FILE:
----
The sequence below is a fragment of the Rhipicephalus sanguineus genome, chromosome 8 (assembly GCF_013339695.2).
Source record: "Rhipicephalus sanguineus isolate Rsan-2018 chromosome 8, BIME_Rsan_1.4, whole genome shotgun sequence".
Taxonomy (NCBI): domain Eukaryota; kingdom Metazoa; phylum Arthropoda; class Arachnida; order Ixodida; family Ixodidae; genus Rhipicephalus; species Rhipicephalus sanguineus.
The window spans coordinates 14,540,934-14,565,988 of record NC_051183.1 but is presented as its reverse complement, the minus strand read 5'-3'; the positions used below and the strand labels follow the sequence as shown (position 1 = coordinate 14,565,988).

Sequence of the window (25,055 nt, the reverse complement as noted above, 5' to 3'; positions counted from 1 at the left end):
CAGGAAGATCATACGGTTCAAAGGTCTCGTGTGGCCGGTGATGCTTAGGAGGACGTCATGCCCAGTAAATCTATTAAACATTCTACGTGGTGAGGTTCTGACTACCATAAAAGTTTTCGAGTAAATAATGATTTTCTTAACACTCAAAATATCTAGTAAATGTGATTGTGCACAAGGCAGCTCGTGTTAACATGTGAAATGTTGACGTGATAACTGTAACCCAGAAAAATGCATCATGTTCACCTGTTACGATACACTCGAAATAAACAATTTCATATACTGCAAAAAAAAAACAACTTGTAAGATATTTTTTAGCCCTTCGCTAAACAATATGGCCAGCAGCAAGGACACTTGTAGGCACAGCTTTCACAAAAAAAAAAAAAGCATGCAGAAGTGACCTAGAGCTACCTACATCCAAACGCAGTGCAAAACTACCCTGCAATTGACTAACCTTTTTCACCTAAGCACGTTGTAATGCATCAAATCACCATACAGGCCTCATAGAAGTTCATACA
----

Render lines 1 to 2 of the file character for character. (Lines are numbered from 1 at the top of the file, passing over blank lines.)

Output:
The sequence below is a fragment of the Rhipicephalus sanguineus genome, chromosome 8 (assembly GCF_013339695.2).
Source record: "Rhipicephalus sanguineus isolate Rsan-2018 chromosome 8, BIME_Rsan_1.4, whole genome shotgun sequence".